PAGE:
The genotypic variation coefficient, which expresses the amount of existing genetic variation as a percentage of the general mean, was higher for the yield of rubber (22%) than for growth vigor (10.2%), bark thickness (8.7%), latex vessel size (1.4%) and total number of vessel rings (0.96%). These results confirmed the F test results for progeny differences and characterized the yield of rubber as a more suitable trait expressing the genetic variability in this population. These results also agreed with those reported by Gonçalves et al. (1998) and Boock et al. (1995) for the same traits.

Table 4 shows the clone trial analysis of variance. Except for latex vessel size, significant among-clone differences were detected by the F test for all traits. These results reinforce the variability observed in the progeny trial, an essential condition for establishing a genetic breeding program. The main purpose of the clone analysis of variance was to supply an estimate of the environmental variance among plants within plots.

Progeny variance components

The genotypic variance components among progenies accounted for 13.2%, 12.2%, 9.4%, 3.4% and 0.83% of the phenotypic variance based on individual plants for bark thickness, growth vigor, yield of rubber, latex vessel size and latex vessel rings, respectively (Table 5). The contribution of genotypic variance among progenies accounted for = 13.7% for bark thickness of the total genotypic variance and was substantially smaller than that for growth vigor ( = 35.4%). In addition, the estimates of the growth vigor were substantially greater than for the other traits.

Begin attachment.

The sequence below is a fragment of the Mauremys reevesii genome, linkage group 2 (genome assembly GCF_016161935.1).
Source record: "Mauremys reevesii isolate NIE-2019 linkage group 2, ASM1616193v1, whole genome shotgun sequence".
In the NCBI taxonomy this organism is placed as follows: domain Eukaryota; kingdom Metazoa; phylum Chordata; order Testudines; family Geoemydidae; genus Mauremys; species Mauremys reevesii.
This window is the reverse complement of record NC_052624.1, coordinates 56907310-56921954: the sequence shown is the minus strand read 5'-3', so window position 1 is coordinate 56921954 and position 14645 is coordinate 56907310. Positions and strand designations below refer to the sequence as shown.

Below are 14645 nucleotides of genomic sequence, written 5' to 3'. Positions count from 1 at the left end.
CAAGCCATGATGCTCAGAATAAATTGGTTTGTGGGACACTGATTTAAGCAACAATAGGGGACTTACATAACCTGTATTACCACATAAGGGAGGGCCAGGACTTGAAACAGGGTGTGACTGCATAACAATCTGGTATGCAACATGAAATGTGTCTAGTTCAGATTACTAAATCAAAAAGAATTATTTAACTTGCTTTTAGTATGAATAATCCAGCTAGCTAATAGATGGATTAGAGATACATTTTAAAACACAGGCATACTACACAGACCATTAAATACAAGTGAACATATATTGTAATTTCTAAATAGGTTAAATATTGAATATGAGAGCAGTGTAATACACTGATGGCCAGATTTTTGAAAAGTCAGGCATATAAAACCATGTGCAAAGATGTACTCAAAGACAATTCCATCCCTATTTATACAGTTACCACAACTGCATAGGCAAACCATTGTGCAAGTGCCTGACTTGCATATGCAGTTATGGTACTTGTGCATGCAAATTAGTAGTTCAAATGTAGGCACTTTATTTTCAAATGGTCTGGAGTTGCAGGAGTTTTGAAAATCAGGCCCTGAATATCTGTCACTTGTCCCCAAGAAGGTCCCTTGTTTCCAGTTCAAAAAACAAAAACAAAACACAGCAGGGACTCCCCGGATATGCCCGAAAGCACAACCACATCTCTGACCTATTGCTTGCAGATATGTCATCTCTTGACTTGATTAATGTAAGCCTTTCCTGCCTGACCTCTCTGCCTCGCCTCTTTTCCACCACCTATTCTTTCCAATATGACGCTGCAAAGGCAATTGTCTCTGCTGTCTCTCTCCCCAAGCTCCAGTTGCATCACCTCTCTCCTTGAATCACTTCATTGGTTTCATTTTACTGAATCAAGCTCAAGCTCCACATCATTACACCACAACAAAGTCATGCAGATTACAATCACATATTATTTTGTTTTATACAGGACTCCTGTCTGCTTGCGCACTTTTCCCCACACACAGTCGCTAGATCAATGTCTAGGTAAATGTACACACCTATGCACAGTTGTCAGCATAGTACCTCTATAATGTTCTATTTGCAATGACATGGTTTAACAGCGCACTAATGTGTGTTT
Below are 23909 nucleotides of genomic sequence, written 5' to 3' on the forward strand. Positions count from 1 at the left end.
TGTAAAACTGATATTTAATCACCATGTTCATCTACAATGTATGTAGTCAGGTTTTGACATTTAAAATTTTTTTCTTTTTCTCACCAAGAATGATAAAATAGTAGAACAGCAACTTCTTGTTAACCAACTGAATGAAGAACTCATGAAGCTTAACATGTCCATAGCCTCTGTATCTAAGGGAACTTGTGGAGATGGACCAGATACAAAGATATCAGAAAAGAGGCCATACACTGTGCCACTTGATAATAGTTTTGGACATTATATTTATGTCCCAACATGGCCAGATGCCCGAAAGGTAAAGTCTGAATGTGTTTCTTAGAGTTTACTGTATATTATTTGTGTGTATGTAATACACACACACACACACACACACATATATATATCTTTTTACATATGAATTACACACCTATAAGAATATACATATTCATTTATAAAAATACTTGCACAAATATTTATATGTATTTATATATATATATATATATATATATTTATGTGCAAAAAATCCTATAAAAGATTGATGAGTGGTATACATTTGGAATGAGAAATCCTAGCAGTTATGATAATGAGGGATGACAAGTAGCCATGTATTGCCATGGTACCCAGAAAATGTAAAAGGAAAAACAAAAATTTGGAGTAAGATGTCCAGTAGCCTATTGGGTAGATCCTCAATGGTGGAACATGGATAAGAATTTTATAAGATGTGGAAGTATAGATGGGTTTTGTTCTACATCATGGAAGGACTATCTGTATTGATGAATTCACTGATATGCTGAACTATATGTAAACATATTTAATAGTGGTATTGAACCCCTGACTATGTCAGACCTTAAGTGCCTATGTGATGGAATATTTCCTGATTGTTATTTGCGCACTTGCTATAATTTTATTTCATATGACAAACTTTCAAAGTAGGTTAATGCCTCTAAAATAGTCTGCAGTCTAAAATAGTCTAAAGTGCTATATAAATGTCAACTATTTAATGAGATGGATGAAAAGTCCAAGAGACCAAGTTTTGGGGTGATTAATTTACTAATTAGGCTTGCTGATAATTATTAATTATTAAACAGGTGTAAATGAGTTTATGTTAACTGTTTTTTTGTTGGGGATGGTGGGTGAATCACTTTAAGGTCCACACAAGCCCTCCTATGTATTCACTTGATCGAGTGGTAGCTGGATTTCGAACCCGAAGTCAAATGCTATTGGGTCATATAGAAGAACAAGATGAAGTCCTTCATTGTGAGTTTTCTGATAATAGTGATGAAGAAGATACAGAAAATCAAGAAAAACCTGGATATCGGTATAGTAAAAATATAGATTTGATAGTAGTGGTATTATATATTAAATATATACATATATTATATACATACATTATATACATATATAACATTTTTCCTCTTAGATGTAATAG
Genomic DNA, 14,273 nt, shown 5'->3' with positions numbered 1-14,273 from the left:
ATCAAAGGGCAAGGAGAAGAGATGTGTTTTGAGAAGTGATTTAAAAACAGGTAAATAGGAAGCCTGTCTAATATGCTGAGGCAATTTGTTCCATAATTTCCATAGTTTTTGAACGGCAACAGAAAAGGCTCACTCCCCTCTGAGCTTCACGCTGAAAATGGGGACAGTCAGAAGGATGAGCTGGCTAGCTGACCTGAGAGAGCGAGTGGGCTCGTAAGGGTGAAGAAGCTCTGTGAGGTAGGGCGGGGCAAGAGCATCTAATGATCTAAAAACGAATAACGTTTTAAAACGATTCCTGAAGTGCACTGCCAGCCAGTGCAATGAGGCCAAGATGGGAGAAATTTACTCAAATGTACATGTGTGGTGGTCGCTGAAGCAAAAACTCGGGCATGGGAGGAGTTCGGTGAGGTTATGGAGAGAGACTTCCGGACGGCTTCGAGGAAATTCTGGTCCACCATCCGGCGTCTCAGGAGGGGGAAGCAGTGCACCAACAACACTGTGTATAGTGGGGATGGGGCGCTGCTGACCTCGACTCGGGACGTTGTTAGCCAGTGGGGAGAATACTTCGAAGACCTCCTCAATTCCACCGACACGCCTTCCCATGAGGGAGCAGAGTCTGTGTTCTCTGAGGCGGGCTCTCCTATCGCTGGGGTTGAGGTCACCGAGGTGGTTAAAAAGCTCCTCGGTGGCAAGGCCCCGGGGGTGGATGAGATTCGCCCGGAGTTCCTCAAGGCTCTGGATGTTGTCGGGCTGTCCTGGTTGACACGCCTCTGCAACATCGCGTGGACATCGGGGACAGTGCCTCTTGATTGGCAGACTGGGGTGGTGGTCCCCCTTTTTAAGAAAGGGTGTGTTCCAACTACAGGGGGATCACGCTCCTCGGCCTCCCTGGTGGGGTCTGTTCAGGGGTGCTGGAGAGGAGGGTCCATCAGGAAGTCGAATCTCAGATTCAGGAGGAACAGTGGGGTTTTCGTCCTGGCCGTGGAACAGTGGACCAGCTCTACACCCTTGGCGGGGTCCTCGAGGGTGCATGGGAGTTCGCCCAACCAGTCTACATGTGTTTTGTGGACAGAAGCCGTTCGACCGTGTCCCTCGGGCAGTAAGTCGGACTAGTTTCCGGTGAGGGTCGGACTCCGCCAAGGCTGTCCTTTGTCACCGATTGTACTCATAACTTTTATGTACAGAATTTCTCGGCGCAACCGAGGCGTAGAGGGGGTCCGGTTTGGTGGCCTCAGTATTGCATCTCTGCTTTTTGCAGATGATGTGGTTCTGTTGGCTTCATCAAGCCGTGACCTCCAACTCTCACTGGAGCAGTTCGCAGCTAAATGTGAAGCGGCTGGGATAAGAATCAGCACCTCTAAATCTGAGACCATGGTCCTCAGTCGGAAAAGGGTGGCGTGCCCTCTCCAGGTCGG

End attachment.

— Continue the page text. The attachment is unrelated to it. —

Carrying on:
The mean heritability among progenies for the yield of rubber and growth vigor at the individual plant level (hi2) were relatively low, with values of 0.37 and 0.34, respectively (Table 6). These data agreed with the results of Costa et al. (2000a,b), Gonçalves et al. (1998, 1999), Boock et al. (1995) and Moreti et al. (1994). Gonçalves et al. (1998, 1999) reported individual plant heritabilities of hi2 = 0.37 and hi2 = 0.51 for the yield of rubber, whereas Costa et al. (2000a) and Boock et al. (1995) reported values of hi2 = 0.24 and hi2 = 0.35, respectively, at Votuporanga. In addition, Costa et al. (2000b) obtained a value of hi2 = 0.11 at Jaú. For growth vigor, values of hi2 = 0.48 (Gonçalves et al., 1999) and hi2 = 0.31 (Moreti et al., 1994) were obtained at Pindorama and hi2 = 0.47 (Boock et al., 1995) at Votuporanga. These results indicate that these two traits have moderately low heritability estimates and imply that there is a need to increase the genetic variability for yield and growth vigor in the population studied here.



The mean heritability among progenies (hg2) for yield of rubber and growth vigor were hg2 = 0.63 and hg2 = 0.72, respectively. Costa et al. (2000a) and Boock et al. (1995) reported values of hg2 = 0.80 and hg2 = 0.73, respectively, for yield of rubber at Votuporanga, and Costa et al. (2000b), Gonçalves et al. (1999) and Moreti et al. (1994) reported values of hg2 = 0.90, hg2 = 0.91 and hg2 = 0.89, respectively, at Pindorama.

Values of hg2 = 0.89 (Costa et al., 2000a) and hg2 = 0.81 (Gonçalves et al., 1999) were reported for growth vigor at Votuporanga and Pindorama, respectively. These highly significant heritability estimates for progeny means (hg2), together with the extensive variation seen within the rubber tree population, suggest that an effort to increase yield, growth vigor, total number of latex vessel rings and latex vessel size through progeny selection would be rewarding, as also indicated by Gonçalves et al. (1999).